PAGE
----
Upon appeal, the Appellate Division noted that the standard under Rule of Evidence 703 to recognize an expert opinion was as follows: it must be “be grounded from facts or data derived from (1) expert’s personal observations, or (2) evidence admitted at the trial, or (3) data relied upon by the expert which is not necessarily admissible in evidence but which is normally the type of data relied upon by experts.”   From this standard, the net opinion rule developed to “forbid the admission into evidence of an expert’s conclusions that are not supported by factual evidence or other data.”  The Appellate Division noted that an expert must explain the causal connection between the act or incident complained of and the injury or damages resulting from that incident.  Further, expert testimony cannot be “based merely on unfounded speculation and unquantified possibilities”.  Finally, the Appellate Division noted that the experts must “give the why and wherefore of their opinions, not mere conclusions.”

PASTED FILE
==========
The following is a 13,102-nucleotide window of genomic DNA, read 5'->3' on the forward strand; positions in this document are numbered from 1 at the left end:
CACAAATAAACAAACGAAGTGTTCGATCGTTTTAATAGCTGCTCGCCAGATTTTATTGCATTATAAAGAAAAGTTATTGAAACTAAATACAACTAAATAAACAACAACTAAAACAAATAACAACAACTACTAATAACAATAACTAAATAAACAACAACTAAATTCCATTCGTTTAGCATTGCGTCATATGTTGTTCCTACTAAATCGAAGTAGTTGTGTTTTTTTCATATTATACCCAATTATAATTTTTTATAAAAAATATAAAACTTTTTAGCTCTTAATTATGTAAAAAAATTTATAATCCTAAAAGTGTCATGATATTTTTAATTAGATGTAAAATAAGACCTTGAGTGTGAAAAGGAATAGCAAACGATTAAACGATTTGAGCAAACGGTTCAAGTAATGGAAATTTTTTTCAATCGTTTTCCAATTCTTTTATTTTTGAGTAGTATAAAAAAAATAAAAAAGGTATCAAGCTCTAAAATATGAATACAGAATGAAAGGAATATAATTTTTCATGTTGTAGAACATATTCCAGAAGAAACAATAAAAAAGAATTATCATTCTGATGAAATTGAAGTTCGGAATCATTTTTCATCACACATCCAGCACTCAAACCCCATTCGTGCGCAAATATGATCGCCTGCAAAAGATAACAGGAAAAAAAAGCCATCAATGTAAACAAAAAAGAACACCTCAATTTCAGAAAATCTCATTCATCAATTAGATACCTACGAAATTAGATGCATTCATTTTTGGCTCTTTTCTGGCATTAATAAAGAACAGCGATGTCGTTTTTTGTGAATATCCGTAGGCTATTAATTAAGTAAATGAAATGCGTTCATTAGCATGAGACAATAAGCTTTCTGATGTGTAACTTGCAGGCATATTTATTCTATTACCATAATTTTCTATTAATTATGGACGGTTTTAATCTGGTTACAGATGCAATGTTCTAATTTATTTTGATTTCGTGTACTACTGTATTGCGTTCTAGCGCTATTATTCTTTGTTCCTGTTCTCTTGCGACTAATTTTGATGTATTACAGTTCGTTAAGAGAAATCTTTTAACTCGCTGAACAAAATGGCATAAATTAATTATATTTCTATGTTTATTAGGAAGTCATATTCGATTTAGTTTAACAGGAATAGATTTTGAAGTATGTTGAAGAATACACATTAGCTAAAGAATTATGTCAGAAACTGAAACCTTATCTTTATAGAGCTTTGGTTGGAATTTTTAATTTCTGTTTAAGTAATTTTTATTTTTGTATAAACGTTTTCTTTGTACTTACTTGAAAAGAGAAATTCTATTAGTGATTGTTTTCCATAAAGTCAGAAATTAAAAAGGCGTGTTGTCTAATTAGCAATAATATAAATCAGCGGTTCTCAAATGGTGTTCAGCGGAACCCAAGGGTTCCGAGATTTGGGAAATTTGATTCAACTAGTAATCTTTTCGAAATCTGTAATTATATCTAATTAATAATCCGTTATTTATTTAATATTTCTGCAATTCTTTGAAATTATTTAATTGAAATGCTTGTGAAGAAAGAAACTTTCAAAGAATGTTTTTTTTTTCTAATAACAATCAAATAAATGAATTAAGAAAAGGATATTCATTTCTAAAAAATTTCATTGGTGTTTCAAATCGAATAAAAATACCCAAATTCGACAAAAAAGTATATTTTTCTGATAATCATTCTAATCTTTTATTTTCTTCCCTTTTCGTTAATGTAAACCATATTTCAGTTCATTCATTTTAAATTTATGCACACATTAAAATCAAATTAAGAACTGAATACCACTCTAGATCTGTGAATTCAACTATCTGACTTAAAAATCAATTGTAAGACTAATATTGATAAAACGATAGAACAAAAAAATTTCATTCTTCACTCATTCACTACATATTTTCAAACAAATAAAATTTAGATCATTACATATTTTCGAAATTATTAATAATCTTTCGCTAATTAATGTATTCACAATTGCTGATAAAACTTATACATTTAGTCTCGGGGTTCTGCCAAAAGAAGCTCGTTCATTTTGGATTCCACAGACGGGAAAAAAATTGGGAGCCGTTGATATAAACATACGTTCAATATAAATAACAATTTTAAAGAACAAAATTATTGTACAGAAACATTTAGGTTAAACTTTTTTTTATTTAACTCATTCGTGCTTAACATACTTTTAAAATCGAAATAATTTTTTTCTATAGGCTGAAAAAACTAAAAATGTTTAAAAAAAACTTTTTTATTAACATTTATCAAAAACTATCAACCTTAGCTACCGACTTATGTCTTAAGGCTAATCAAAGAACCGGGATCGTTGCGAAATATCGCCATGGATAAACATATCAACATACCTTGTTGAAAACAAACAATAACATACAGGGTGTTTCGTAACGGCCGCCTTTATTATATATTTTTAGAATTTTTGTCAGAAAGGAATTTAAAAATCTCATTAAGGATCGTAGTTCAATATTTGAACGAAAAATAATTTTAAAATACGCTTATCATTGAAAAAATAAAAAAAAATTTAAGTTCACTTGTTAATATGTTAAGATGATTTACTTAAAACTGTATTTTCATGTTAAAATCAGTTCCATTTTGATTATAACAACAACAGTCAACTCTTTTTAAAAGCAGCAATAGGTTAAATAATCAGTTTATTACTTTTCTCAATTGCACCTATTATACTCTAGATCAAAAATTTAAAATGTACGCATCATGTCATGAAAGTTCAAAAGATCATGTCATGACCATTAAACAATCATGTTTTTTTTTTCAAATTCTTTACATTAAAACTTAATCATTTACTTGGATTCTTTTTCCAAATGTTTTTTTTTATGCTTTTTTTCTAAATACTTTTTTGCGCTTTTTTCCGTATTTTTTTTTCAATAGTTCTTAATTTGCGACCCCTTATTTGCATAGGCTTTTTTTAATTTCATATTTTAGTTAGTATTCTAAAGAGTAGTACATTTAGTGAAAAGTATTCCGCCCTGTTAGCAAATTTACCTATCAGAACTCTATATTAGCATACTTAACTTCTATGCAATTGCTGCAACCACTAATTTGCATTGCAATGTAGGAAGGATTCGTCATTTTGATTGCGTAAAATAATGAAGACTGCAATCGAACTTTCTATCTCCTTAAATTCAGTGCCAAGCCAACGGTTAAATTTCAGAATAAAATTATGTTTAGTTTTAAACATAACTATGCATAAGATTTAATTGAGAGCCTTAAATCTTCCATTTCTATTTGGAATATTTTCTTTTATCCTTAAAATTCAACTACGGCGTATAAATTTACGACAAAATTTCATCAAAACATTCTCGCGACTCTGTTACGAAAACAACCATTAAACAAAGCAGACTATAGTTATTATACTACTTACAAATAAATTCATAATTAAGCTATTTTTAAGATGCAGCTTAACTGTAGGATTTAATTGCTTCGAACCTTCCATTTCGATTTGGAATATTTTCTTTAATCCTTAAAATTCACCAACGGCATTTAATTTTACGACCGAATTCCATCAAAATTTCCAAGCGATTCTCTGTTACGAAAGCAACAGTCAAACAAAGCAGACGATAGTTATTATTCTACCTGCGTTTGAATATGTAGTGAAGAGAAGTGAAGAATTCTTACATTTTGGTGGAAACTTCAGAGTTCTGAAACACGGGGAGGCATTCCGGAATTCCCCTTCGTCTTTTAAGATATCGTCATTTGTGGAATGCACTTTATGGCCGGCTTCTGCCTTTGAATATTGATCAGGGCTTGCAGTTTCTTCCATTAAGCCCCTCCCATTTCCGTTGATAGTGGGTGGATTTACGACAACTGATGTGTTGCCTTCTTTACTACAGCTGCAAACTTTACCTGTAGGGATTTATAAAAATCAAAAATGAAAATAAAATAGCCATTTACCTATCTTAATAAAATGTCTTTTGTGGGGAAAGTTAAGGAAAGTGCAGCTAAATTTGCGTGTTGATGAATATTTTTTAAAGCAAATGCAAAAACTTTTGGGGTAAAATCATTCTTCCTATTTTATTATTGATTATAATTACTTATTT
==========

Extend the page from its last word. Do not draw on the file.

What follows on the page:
Using these principles, the Appellate Division found no merit to the plaintiff’s argument that Dr. Petermann’s expert report was not a net opinion.  Dr. Petermann’s opinion that the plaintiff’s back injury was 70% permanently injured due to the 2013 accident was a baseless conclusion because he failed to state the “why and wherefore” of this opinion.